Dutch government halts KLM bailout amid standoff over terms

The dispute, if not resolved, could have dire consequences for KLM, which employs some 30,000 people

The government of the Netherlands will halt its multibillion euro coronavirus bailout to national carrier KLM amid a standoff with a pilot's union about terms of the rescue package, the Dutch finance minister said Saturday.

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The dispute, if not resolved, could have dire consequences for KLM, which employs some 30,000 people. The company announced Friday that it recorded a loss of 234 million euros ($273 million) in the third quarter as a result of the aviation slump caused by the coronavirus pandemic.

“Without this loan, KLM will not get through this difficult time,” CEO Pieter Elbers said in a statement. “This makes this impasse extremely worrying.”

The government threw KLM a 3.4 billion-euro ($3.96 billion) lifeline in June to help the airline survive the sharp downturn in air travel amid the pandemic. The package is made up of a 1 billion-euro loan and 2.4 billion euros in guarantees for bank loans.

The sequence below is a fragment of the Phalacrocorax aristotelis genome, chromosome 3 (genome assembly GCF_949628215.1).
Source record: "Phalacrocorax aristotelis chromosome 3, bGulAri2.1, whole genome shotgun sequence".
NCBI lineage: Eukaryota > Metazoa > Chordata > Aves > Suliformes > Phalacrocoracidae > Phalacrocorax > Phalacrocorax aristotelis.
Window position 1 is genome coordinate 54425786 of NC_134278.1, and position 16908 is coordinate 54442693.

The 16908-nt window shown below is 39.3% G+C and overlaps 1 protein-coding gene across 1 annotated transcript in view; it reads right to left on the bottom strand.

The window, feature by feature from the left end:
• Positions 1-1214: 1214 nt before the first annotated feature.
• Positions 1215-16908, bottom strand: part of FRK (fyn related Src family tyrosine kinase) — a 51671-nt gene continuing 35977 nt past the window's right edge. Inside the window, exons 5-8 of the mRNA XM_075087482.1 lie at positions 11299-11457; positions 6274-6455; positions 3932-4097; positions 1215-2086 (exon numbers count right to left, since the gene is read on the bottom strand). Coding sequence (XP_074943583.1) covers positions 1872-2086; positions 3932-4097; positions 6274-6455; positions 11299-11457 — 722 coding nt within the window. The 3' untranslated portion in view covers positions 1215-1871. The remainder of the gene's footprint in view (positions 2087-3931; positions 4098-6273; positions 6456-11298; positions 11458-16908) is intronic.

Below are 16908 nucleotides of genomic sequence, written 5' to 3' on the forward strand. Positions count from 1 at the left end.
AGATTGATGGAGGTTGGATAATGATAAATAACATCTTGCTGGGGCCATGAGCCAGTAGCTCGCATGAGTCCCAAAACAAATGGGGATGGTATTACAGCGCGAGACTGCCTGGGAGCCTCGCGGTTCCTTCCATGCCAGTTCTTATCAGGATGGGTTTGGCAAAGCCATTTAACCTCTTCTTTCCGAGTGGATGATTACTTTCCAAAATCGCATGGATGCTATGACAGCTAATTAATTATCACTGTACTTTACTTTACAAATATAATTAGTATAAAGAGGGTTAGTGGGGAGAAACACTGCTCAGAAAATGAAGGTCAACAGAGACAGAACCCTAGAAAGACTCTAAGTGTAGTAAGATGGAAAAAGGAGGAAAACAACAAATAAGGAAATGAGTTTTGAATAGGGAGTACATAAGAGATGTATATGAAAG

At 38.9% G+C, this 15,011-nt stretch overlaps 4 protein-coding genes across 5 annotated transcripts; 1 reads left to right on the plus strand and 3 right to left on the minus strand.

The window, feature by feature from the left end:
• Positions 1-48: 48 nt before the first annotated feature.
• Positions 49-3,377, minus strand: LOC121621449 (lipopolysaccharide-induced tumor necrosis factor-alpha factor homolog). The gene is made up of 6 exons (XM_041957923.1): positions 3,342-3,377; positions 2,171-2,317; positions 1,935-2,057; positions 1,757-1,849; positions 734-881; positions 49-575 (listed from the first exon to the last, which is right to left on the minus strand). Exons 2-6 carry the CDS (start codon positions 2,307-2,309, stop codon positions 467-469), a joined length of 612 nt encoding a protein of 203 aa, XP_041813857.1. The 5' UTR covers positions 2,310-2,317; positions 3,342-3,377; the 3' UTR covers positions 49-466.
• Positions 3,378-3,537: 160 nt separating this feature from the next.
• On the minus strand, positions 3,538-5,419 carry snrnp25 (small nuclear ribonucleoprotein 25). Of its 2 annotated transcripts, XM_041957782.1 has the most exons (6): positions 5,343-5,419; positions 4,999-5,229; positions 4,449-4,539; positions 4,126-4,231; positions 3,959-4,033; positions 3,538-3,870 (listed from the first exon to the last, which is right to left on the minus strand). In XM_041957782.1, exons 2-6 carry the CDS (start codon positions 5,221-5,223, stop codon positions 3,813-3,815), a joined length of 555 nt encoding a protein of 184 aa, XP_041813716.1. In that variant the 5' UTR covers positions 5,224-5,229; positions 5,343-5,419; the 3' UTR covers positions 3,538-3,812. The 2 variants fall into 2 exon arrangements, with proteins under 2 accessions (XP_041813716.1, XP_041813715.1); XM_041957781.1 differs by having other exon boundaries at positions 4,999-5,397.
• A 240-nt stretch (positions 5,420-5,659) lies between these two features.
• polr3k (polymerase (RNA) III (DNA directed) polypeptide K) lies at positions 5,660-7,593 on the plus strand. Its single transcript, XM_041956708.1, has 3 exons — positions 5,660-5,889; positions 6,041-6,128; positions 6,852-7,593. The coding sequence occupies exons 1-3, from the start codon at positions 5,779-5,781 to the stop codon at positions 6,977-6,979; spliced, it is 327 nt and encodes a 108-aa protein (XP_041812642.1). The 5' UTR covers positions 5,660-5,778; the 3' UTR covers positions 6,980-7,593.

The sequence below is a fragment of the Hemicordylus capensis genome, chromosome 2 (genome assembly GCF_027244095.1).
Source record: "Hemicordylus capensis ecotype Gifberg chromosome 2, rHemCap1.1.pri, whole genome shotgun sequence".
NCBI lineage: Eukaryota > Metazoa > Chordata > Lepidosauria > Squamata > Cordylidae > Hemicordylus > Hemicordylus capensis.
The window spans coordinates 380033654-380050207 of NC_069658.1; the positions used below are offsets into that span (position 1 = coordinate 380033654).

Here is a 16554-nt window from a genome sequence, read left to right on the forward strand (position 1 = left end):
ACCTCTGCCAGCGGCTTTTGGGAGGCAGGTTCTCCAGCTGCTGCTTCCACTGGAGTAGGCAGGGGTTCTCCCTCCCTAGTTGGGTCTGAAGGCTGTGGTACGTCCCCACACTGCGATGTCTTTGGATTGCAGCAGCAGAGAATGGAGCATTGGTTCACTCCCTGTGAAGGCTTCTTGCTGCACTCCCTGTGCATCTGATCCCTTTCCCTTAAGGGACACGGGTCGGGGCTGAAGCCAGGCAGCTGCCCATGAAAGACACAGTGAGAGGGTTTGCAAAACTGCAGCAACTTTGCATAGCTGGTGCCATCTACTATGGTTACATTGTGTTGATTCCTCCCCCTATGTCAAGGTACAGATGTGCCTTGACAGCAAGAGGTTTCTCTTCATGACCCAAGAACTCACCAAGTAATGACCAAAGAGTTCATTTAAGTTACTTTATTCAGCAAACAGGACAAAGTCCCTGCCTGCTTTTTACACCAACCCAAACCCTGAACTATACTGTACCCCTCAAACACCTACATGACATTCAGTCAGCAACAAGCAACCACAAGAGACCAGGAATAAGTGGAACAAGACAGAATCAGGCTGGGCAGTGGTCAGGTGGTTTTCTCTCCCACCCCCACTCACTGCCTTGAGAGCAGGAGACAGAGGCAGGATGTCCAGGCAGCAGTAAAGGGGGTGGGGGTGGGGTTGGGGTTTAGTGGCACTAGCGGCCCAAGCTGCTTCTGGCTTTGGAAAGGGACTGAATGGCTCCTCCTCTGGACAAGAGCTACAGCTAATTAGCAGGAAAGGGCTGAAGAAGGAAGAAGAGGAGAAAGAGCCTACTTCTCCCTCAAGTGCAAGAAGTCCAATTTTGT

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But there were strings attached, including a demand that KLM cut costs by 15%, and improve the airline’s sustainability.

In a letter to Parliament, Finance Minister Wopke Hoekstra said: "It is up to KLM and the unions to ensure that the conditions set are still met.”

KLM submitted a restructuring plan to the Dutch government on Oct. 1 in which labor unions representing pilots, cabin crew and ground staff agreed to pay cuts. However, the agreements only apply until 2022; Hoekstra is seeking assurances from KLM that unions will agree to pay cuts throughout the duration of the bailout, likely five years.

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KLM said five labor unions agreed to sign a “commitment clause” saying their members would agree to pay cuts for the full duration. It said one of the unions representing cabin and ground staff was still considering the matter, while the pilot's union did not sign.

Hoekstra called the pilots stance “very disappointing and risky.”

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The pilot's union said its members already have agreed to a 20% pay cut and that they are committed to “continue taking responsibility to get KLM through the crisis and make it a healthy company again.”

It said KLM sought the extra commitment at the last minute and it “was not achievable in this timeframe.”